"A Fast Moving Sky" Third Line Gallery, Dubai
Copyright © Valerie Piraino. All rights reserved.
THE NATIONAL "Artists from the African diaspora unite to bring their diverse themes to Dubai gallery," by Anna Seaman
A Fast Moving Sky is a group exhibition of four artists linked by their African heritage, which guest curator Wimberly has put together to explore the idea of cultural hybrids.
“The underpinning of this show is that people move around the globe, ideas travel and influences are shared regardless of background. As a result, it is very difficult to define anything down under one specific category,” he says.Another artist is Valerie Piraino, who was born in Rwanda, and whose notable works include sculptures of papayas.
The papaya is a Caribbean fruit that she ate regularly for breakfast growing up in sub-Saharan Africa. “The fruit is ubiquitous,” she says. “When I started thinking about how that came about, it became a conversation about colonialism and imperialism.”
ARTNET NEWS "artnet Asks: Curator Dexter Wimberly on Creating Community in a Globalized World" by Artnet Galleries Team
The concept of the exhibition is born out of my own interactions with people of African descent around the world who reflect a wide range of lifestyles and cultural traditions. The works presented in the exhibition were selected to create a fluid space where notions of a monolithic or singular Black or African art aesthetic can be challenged.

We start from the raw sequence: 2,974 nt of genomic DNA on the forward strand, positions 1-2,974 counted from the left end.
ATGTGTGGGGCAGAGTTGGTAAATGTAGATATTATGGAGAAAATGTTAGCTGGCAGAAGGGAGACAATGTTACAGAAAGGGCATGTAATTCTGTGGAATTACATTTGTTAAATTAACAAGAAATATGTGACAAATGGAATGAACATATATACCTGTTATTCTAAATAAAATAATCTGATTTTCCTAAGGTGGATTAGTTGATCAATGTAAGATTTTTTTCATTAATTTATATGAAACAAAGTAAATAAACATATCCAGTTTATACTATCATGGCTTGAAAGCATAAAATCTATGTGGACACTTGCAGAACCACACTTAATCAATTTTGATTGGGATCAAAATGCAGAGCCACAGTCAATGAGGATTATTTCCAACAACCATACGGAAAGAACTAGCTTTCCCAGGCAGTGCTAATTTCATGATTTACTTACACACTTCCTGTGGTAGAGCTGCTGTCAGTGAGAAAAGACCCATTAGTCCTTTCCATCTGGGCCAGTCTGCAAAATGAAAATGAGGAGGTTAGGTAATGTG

GULF NEWS "In a constant state of flux" by Jyoti Kalsi
Piraino was born in Kigali, Rwanda, grew up between sub-Saharan Africa and the US, and now lives in New York. She is presenting a series of free standing and wall mounted sculptures of tropical fruits, plants and seeds such as papayas and coconuts, and objects such as bundles of tarred currency notes, or pieces of gold. Her realistic works, sculpted with polystyrene and epoxy clay, set up a dialogue between nature and made-made environments. She has painted them black and gold to represent resources that have been a blessing as well as a curse for Africa and Africans. The colours also embody migrants from the region, commenting on colonisation, trade, and current migration.